U.S. Attorney General Bill Barr announced charges on Tuesday against seven individuals who participated in riots over the Fourth of July weekend in Portland, Oregon. Court documents note the nightly criminal activity that has followed protests in Portland over the past several weeks.
The seven individuals face charges over their alleged involvement in criminal activity at the Hatfield Federal Courthouse, a frequent target of vandals. According to the Justice Department, federal officers working to protect the courthouse have been targeted with aerial fireworks, including mortars. They've had rocks, bottles, and balloons filled with paint thrown at them and high-intensity lasers shined in their eyes.
"Rowan Olsen, 19, of Portland, is charged with disorderly conduct, creating a hazard on federal property, and failing to obey a lawful order," reads a Justice Department press release. "Shant Singh Ahuja, 28, of Oceanside, California, is charged with destruction of federal property; and Andrew Steven Faulkner, 24, of Beaverton, Oregon; Gretchen Margaret Blank, 29, of Seattle, Washington; Christopher Fellini, 31, of Portland; Cody Porter, 28, of Portland; and Taimane Jame Teo, 24, of Eugene, Oregon, are charged with assaulting federal officers."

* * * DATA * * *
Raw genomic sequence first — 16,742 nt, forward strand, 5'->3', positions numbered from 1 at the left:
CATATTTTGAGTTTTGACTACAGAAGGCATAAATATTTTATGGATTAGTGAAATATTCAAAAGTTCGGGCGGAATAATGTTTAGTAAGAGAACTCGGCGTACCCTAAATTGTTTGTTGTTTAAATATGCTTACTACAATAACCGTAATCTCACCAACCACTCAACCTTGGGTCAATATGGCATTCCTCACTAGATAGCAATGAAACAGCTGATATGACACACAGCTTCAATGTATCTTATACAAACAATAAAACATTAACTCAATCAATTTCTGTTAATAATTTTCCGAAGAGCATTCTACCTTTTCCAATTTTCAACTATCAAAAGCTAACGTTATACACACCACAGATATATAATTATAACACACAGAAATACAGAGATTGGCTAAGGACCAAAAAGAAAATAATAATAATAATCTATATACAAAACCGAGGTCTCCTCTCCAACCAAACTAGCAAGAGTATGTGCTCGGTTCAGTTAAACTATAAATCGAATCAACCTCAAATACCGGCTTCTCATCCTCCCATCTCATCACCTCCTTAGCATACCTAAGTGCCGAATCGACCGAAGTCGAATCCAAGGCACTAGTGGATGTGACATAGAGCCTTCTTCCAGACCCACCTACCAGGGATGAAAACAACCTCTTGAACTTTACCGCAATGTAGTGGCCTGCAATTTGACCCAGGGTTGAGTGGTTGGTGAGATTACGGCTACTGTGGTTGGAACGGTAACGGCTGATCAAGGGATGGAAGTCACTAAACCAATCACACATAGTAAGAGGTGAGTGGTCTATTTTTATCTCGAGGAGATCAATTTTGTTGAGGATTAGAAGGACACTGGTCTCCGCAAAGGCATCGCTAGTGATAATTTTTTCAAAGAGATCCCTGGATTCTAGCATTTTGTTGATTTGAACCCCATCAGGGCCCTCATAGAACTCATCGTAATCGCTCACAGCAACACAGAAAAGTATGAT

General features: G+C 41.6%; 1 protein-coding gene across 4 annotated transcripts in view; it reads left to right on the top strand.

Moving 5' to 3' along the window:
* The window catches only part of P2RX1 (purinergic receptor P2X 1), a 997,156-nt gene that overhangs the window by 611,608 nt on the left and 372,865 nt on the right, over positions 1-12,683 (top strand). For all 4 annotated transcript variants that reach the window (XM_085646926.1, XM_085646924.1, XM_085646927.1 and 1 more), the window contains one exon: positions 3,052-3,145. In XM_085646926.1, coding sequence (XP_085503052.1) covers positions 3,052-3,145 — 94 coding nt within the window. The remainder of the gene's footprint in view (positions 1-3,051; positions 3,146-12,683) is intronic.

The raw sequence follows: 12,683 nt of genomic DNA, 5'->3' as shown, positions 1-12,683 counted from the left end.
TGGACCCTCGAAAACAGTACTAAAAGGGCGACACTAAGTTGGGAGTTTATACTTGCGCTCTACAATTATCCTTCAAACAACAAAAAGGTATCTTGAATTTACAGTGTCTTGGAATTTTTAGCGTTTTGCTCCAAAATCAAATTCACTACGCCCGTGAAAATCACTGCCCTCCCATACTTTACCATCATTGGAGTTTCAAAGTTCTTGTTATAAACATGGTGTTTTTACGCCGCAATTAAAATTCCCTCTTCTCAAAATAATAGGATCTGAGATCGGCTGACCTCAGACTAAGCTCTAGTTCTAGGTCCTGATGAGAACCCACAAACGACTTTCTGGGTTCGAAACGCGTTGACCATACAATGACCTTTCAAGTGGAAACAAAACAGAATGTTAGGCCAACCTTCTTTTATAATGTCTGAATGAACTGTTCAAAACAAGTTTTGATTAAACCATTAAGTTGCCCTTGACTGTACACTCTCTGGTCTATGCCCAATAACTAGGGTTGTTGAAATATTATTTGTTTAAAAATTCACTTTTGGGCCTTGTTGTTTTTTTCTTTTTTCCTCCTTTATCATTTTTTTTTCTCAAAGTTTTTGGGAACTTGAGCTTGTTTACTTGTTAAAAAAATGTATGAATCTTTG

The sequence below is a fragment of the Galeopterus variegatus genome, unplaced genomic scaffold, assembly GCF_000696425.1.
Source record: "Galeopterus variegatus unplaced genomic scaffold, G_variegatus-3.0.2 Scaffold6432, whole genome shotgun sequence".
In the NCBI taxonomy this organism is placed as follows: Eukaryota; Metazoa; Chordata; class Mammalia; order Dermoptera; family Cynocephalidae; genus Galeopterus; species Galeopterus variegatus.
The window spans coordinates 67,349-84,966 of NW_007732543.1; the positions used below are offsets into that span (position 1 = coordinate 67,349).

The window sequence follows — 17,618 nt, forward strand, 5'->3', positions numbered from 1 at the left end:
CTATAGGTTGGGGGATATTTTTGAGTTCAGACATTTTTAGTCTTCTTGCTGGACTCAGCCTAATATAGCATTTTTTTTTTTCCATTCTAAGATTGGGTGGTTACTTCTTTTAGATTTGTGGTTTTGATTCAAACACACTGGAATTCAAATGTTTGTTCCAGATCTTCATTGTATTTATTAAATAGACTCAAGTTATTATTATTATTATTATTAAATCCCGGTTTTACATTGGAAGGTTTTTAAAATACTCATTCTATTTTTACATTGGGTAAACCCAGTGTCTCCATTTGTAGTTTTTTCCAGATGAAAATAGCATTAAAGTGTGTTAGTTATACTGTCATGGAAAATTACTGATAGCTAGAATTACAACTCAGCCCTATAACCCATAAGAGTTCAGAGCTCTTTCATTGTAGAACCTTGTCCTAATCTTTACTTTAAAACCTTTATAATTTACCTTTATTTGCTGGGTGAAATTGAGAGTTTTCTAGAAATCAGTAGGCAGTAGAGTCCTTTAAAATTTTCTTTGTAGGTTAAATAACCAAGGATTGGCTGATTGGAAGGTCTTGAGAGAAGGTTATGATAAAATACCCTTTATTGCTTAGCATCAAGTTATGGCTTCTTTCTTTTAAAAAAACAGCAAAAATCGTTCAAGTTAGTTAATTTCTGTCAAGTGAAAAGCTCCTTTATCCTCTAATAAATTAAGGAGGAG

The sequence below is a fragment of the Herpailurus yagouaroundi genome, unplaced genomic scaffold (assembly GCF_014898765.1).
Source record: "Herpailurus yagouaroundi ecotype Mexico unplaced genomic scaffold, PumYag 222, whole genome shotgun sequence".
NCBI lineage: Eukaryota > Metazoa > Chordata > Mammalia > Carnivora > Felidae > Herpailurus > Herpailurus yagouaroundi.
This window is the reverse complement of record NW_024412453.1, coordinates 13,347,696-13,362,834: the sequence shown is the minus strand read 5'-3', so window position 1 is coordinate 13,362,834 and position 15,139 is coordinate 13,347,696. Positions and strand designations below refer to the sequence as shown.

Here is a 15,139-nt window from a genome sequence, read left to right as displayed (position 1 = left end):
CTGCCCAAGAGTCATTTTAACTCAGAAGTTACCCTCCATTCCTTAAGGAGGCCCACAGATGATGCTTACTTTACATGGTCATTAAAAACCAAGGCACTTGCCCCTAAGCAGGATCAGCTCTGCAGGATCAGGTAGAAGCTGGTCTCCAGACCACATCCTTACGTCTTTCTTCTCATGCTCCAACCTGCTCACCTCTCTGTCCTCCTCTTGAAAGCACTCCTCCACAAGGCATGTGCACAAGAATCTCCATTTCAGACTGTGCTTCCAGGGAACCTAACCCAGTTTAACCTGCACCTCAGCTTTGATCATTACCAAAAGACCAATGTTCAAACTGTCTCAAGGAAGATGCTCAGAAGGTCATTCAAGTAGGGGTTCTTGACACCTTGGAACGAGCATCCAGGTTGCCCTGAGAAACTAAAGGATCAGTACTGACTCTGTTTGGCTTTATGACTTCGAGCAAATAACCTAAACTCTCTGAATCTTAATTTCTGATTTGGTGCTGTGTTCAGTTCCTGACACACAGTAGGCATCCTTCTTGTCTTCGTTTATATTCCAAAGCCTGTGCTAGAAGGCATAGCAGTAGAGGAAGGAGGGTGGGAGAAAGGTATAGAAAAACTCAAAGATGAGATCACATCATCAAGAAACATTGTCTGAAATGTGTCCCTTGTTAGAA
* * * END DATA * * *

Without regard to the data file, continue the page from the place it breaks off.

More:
(Via the Justice Department)
On July 2-3, 2020, Olsen is accused of using his body to push on and hold a glass door at the Hatfield Courthouse closed, preventing officers from exiting the building and causing the door to shatter. With the door broken, a mortar firework entered the courthouse, detonating near the officers. The officers used shields and their bodies to block the open doorway for approximately six hours until demonstrators dispersed.
On July 4, 2020, Ahuja is accused of willfully destroying a closed-circuit video camera mounted on the exterior of the Hatfield Courthouse.
On July 5, 2020, Blank is accused of assaulting a federal officer with a shield while the officer was attempting to arrest another protestor.
On July 5-6, 2020, Faulkner, Fellini, Porter, and Teo are accused of assaulting federal officers with high intensity lasers. At the time of his arrest, Faulkner also possessed a sheathed machete.
The seven defendants appeared in federal court on July 6 and were released pending trial.
President Trump signed an executive order in late June that ensures vandals and others who seek to destroy federal property are prosecuted to the fullest extent of the law. The order authorizes a penalty of up to 10 years imprisonment for the wilful injury of federal property and instructs the federal government to prosecute those who commit such offenses to the fullest extent of the law.